3 reasons you should build assessments as a class

All, Teaching Tips

This semester I have been experimenting with collaborative assessment. I lead my students through a collaborative process to build their own assessments for assignments. I was first introduced to this idea at our 2014 Writing Eastern Kentucky Conference by three Morehead Writing Project rock star teachers: Lindsay Johnson, Brandie Trent, and Leslie Workman.

My process is pretty simple. I usually separate this process from introducing the assignment, but we begin with that information. We review the assignment – specifically addressing the goals and purpose of the assignment and how those goals connect to the student learner outcomes for our class. I then have students brainstorm for a while about the essential qualities of a successful assignment. We then collaborate as a class to develop a definitive list of those qualities. After we have the list, we then discuss the priority and weight of each quality and what it looks like on this assignment. Each time we have done this in class, we have come up with a pretty good scoring guide and when I compared it to previous scoring guides (that I created solo in past semesters) I have been pleasantly surprised by how much they agree. The collaborative scoring is usually more streamlined and might even be better for it. While this is a time-consuming process, I am sold on the idea and think it is a worthwhile investment of our valuable class time. Here are three reasons why I think you should consider collaborating with your students to create their assessments:


I don’t know how things go in your classroom, but when I introduce a high-stakes assignment the anxiety level ratchets up in the classroom. Even when I reassure my students that they can do this (and in fact, thanks to my low-stakes writing assignments, they have already done a lot of work on this assignment) , there is a great deal of stress and worry and questions about a myriad of details about the assignment that mostly boil down to worry about how the assignment will be graded. Building the scoring guide together reinforces for my students that they do know what they are doing and gives them confidence in their ability to evaluate their own work because we have talked, in specific detail, about what a successful assignment looks like.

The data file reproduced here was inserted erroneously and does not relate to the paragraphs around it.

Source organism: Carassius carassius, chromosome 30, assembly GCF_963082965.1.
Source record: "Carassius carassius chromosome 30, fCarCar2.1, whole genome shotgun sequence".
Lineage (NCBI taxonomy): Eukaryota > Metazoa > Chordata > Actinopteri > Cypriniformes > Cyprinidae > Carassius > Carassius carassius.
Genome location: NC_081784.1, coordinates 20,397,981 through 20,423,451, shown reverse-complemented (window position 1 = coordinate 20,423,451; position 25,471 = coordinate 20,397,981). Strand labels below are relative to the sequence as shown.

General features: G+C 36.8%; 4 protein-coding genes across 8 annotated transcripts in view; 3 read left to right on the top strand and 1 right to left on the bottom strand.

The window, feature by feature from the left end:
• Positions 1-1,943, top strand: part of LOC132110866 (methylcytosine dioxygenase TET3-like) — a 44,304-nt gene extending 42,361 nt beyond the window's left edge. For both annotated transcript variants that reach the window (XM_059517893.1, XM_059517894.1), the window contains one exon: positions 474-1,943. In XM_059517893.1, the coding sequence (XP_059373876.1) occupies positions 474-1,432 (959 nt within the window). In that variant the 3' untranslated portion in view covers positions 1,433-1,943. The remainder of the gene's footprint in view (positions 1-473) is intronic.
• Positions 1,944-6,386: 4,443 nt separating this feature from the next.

One of my primary goals is to prepare my students for the day they won’t be in my classroom. I don’t want my students to depend on my feedback to improve their work. I don’t want them to write or complete projects for me or based on my opinion. I want them to become self-regulating writers and learners. Collaboratively creating the scoring guides for their work is an important step in this process. One of the most challenging things for any writer is to learn how to evaluate our work. I know I still struggle with this every day and I read words every day (written by professionals) that could use the attention of a good editor. I hope this process can help my students learn how to look at their work through the lens of an editor or reader.


An important part of the process of becoming a self-regulating writer and learner is that you need to take control of your own work. Too often, and I am not blameless, we say we want students to be self-regulating and responsible critical thinkers, and yet we do not give them the chance the to practice these skills and, worse, we consistently show them that we actually expect the opposite with detailed instructions and restrictive assessments.

I admit it was scary the first time I tried this, but I found that initial class discussion to be one of the most meaningful of my teaching career. My students really displayed their understanding of the work we had done that semester and it was tremendously exciting to hear them explain it in their own words. By the second time, they seized control of the discussion and ran with it (see picture above). Do you use collaborative assessment in your classes? What are the benefits of collaborative assessment?

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